Bringing AI to the Metaverse, and viceversa
MetaGen is a project to explore and develop the intersection between AI and VR/AR.
The main aim is to develop open datasets and open source machine learning models, and related tools, that build on the rich multimodal data that VR and 3D technologies offer. The current project is to develop generative models of motion (conditioned on other modalities), and trained from VR data. However, the vision, explained below, is much larger. Ultimately, we want to understand intelligence and keep exploring what lies beyond:)
You may be asking yourself: what does this mean for me? Well, it depends on who you are, and what things you care about of course.
What I can tell you is that the goal of this is foundational science and technology, which can have impact in many things. Here are some I can think of.
We want to understand the subtle things that humans intuitively know, but machines currently have no way of knowing. Furthermore, even though we intuitively know these things, can we say that we understand them? Think of things like: how do I judge how someone else is feeling, when I am speaking with them? Conversely, how do I express feelings with some intent in mind? How do humans know which places are interesting to explore, when they enter a new unknown environment? Or what questions to ask when you meet a new person?
Gut-feelings, emotions, knee-jerk reactions, subconcious perceptions, judgements, consciousness. We all know these things. They are the very essence of what makes us human. And we’ve wondered about them since humans have been able to wonder. Yet, only in the last century of so, have we developed tools precise, and safe enough, and methodologies designed carefully enough, to be able to get a little bit deeper into their mysteries. Psychology has gathered large amounts of observational records of what people do and how they behave. Neuroscience has begun to connect these behaviours with the underlying machinery of our biology and below.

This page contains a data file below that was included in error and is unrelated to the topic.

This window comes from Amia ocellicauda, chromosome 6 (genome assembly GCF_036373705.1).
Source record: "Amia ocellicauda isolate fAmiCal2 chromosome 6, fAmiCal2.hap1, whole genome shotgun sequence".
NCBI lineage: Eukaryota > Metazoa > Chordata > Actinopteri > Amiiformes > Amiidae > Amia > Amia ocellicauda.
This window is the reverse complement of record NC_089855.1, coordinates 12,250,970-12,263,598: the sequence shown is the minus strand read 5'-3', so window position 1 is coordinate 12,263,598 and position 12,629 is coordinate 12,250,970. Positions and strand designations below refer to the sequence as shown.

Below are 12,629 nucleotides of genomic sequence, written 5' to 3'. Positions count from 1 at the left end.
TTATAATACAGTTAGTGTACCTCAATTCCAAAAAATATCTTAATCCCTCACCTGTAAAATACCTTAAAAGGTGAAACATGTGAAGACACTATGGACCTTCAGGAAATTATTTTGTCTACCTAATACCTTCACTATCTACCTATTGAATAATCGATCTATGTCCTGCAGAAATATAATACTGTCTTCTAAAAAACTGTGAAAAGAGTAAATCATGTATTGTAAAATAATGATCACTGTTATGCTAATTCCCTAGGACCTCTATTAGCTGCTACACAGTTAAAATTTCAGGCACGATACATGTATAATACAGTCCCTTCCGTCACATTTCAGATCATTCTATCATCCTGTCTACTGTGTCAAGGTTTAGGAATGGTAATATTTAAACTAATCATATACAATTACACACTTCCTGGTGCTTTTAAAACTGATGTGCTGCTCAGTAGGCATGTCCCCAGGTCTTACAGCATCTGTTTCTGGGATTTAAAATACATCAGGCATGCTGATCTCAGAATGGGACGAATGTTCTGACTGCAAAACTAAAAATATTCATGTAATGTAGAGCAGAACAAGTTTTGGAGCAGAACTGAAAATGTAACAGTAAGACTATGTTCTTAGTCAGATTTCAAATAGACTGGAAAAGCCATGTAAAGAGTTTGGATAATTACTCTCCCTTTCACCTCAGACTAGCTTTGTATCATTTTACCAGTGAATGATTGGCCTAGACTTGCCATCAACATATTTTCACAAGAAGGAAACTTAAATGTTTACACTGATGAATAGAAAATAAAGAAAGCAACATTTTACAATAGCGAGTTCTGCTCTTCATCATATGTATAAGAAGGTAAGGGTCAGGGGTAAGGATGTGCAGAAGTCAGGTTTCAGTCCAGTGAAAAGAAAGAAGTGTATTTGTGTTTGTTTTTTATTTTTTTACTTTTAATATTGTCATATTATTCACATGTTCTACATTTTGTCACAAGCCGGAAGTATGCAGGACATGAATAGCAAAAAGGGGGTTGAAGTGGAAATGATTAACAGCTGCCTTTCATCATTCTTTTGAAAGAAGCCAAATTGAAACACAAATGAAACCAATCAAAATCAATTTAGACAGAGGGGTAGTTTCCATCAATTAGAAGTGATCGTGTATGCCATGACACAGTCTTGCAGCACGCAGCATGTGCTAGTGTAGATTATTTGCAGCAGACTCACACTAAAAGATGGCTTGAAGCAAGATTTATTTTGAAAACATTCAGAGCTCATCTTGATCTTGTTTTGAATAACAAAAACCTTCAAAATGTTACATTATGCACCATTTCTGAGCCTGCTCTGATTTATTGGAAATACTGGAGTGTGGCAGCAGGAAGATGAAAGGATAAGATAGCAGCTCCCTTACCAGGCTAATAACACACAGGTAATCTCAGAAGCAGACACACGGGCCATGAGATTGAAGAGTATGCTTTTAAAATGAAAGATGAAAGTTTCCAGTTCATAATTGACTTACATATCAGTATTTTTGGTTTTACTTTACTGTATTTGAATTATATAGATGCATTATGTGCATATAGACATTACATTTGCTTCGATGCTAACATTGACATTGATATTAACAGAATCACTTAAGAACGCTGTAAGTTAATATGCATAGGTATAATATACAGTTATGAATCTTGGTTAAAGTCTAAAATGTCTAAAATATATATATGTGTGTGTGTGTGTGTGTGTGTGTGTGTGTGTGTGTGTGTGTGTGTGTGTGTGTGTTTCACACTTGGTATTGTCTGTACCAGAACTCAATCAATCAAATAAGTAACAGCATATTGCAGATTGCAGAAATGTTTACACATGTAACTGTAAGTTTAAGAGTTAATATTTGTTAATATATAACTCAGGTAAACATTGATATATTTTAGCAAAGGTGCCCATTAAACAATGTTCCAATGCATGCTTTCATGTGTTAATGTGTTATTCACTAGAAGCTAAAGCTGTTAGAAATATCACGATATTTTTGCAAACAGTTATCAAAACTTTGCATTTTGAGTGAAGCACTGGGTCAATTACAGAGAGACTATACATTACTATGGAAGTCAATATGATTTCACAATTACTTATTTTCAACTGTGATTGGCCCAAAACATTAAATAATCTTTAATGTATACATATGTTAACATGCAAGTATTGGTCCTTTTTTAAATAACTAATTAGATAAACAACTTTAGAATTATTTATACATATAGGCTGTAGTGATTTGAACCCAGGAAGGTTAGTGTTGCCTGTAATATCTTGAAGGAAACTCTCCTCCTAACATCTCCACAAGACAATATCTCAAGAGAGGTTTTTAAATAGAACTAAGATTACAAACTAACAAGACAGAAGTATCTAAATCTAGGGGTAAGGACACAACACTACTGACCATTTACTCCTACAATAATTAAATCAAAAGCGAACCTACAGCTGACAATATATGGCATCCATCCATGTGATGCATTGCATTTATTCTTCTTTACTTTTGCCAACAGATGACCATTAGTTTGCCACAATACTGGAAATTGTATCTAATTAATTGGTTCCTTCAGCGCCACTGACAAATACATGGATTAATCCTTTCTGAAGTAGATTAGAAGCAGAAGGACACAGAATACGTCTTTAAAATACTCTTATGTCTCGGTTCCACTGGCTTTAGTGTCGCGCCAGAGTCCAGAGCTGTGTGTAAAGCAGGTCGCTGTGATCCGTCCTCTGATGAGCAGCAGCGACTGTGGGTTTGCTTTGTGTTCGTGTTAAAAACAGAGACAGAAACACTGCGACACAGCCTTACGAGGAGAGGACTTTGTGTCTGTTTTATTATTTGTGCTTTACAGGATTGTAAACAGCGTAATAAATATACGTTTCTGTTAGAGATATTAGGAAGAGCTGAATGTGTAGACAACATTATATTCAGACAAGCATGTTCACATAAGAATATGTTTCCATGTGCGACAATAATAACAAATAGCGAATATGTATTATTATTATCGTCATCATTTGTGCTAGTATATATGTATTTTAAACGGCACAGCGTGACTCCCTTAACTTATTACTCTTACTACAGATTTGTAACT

However, probing deep into the brain is a risky business; even more so if you want to “play” with it and see how it reacts to stimuli. We don’t yet have good enough brain-computer interfaces to throw the wonders of computational science at the hard problem of the brain. So, how close can we get to the brain with the technology we have today?
Virtual reality is the latest advance in Human-Computer interaction. It connects our senses, and our actions directly to a computer. What you see, hear, feel, and what you do, say , and express, are all being digitalized. In the age of big data and machine learning, the opportunity is clear. We have the tools to answer hard questions, like the ones we posed above (and have been posing for a long time), if we have enough data. And we have the technology to gather that data. Answering hard questions (science), is also how we make the biggest breakthroughs in solving hard problems (engineering), in this case the problems related to the mind and human behaviour.
Let me be clear: I don’t think VR will give us all that we need to fully answer these questions and solve these problems. We will almost certainly need to dig deeper into the brain. But I think there is a big chance it can still lead to big advances in the above things.